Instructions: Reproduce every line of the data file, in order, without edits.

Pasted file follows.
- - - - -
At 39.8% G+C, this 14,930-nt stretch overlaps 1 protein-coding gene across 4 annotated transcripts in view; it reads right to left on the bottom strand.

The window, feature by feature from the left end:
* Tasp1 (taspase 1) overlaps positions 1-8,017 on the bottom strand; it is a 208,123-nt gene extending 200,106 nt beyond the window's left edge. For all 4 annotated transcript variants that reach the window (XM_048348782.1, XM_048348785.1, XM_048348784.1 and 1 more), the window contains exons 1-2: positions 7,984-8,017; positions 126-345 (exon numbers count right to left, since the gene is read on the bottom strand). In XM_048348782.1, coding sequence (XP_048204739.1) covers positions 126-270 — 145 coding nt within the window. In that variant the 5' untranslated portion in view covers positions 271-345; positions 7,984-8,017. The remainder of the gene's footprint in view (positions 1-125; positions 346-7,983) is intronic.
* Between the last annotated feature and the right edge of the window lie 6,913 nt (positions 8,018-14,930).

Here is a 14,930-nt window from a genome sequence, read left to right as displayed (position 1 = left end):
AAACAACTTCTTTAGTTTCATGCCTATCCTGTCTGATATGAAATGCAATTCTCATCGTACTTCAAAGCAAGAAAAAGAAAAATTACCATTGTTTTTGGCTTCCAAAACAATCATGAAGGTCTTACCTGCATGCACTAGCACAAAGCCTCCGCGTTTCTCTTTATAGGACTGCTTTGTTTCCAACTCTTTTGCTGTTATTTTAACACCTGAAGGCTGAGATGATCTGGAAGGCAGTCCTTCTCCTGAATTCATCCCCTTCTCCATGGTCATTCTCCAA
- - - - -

At 39.8% G+C, this 14,930-nt stretch overlaps 1 protein-coding gene across 4 annotated transcripts in view; it reads right to left on the bottom strand.

The window, feature by feature from the left end:
* Tasp1 (taspase 1) overlaps positions 1-8,017 on the bottom strand; it is a 208,123-nt gene extending 200,106 nt beyond the window's left edge. For all 4 annotated transcript variants that reach the window (XM_048348782.1, XM_048348785.1, XM_048348784.1 and 1 more), the window contains exons 1-2: positions 7,984-8,017; positions 126-345 (exon numbers count right to left, since the gene is read on the bottom strand). In XM_048348782.1, coding sequence (XP_048204739.1) covers positions 126-270 — 145 coding nt within the window. In that variant the 5' untranslated portion in view covers positions 271-345; positions 7,984-8,017. The remainder of the gene's footprint in view (positions 1-125; positions 346-7,983) is intronic.
* Between the last annotated feature and the right edge of the window lie 6,913 nt (positions 8,018-14,930).

Here is a 14,930-nt window from a genome sequence, read left to right as displayed (position 1 = left end):
AAACAACTTCTTTAGTTTCATGCCTATCCTGTCTGATATGAAATGCAATTCTCATCGTACTTCAAAGCAAGAAAAAGAAAAATTACCATTGTTTTTGGCTTCCAAAACAATCATGAAGGTCTTACCTGCATGCACTAGCACAAAGCCTCCGCGTTTCTCTTTATAGGACTGCTTTGTTTCCAACTCTTTTGCTGTTATTTTAACACCTGAAGGCTGAGATGATCTGGAAGGCAGTCCTTCTCCTGAATTCATCCCCTTCTCCATGGTCATTCTCCAA